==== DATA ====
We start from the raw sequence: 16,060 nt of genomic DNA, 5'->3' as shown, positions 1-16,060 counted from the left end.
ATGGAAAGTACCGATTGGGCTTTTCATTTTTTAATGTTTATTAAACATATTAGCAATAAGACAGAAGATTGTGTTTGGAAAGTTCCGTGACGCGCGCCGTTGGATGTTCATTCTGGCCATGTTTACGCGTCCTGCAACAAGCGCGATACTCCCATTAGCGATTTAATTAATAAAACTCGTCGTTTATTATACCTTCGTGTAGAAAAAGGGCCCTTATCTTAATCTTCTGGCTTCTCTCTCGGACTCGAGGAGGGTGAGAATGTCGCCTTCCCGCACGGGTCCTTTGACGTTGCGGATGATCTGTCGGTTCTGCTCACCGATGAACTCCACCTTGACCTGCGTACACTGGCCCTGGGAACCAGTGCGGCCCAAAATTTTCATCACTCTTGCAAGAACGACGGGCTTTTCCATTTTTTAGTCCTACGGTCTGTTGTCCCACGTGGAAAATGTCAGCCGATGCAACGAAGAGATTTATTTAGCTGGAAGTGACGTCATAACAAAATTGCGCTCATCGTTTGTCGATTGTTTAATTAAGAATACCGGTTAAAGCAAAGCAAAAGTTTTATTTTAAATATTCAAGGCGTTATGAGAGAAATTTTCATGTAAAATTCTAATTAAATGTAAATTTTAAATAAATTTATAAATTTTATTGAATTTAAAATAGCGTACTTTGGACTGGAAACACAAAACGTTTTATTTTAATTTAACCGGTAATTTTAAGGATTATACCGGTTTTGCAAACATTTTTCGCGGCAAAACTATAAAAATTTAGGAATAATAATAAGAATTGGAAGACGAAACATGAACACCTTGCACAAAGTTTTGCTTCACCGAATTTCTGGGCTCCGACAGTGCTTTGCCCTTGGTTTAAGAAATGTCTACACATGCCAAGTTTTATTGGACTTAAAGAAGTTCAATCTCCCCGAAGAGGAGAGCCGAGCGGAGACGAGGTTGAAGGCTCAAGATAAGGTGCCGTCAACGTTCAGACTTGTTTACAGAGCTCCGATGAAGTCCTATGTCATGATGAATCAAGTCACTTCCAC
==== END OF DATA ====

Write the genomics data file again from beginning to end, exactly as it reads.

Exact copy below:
We start from the raw sequence: 16,060 nt of genomic DNA, 5'->3' as shown, positions 1-16,060 counted from the left end.
ATGGAAAGTACCGATTGGGCTTTTCATTTTTTAATGTTTATTAAACATATTAGCAATAAGACAGAAGATTGTGTTTGGAAAGTTCCGTGACGCGCGCCGTTGGATGTTCATTCTGGCCATGTTTACGCGTCCTGCAACAAGCGCGATACTCCCATTAGCGATTTAATTAATAAAACTCGTCGTTTATTATACCTTCGTGTAGAAAAAGGGCCCTTATCTTAATCTTCTGGCTTCTCTCTCGGACTCGAGGAGGGTGAGAATGTCGCCTTCCCGCACGGGTCCTTTGACGTTGCGGATGATCTGTCGGTTCTGCTCACCGATGAACTCCACCTTGACCTGCGTACACTGGCCCTGGGAACCAGTGCGGCCCAAAATTTTCATCACTCTTGCAAGAACGACGGGCTTTTCCATTTTTTAGTCCTACGGTCTGTTGTCCCACGTGGAAAATGTCAGCCGATGCAACGAAGAGATTTATTTAGCTGGAAGTGACGTCATAACAAAATTGCGCTCATCGTTTGTCGATTGTTTAATTAAGAATACCGGTTAAAGCAAAGCAAAAGTTTTATTTTAAATATTCAAGGCGTTATGAGAGAAATTTTCATGTAAAATTCTAATTAAATGTAAATTTTAAATAAATTTATAAATTTTATTGAATTTAAAATAGCGTACTTTGGACTGGAAACACAAAACGTTTTATTTTAATTTAACCGGTAATTTTAAGGATTATACCGGTTTTGCAAACATTTTTCGCGGCAAAACTATAAAAATTTAGGAATAATAATAAGAATTGGAAGACGAAACATGAACACCTTGCACAAAGTTTTGCTTCACCGAATTTCTGGGCTCCGACAGTGCTTTGCCCTTGGTTTAAGAAATGTCTACACATGCCAAGTTTTATTGGACTTAAAGAAGTTCAATCTCCCCGAAGAGGAGAGCCGAGCGGAGACGAGGTTGAAGGCTCAAGATAAGGTGCCGTCAACGTTCAGACTTGTTTACAGAGCTCCGATGAAGTCCTATGTCATGATGAATCAAGTCACTTCCAC